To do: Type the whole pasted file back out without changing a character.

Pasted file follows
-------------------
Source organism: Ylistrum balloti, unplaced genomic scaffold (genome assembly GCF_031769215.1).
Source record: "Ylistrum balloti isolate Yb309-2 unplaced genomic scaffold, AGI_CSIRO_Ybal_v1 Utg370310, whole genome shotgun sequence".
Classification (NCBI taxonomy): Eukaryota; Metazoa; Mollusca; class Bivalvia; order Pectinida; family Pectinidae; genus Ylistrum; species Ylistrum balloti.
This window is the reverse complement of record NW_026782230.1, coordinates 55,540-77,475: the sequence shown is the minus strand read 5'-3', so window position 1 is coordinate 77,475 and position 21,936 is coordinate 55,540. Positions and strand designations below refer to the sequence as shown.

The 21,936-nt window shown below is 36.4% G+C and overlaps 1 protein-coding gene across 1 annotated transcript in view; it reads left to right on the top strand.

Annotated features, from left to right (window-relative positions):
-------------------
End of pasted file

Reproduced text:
Source organism: Ylistrum balloti, unplaced genomic scaffold (genome assembly GCF_031769215.1).
Source record: "Ylistrum balloti isolate Yb309-2 unplaced genomic scaffold, AGI_CSIRO_Ybal_v1 Utg370310, whole genome shotgun sequence".
Classification (NCBI taxonomy): Eukaryota; Metazoa; Mollusca; class Bivalvia; order Pectinida; family Pectinidae; genus Ylistrum; species Ylistrum balloti.
This window is the reverse complement of record NW_026782230.1, coordinates 55,540-77,475: the sequence shown is the minus strand read 5'-3', so window position 1 is coordinate 77,475 and position 21,936 is coordinate 55,540. Positions and strand designations below refer to the sequence as shown.

The 21,936-nt window shown below is 36.4% G+C and overlaps 1 protein-coding gene across 1 annotated transcript in view; it reads left to right on the top strand.

Annotated features, from left to right (window-relative positions):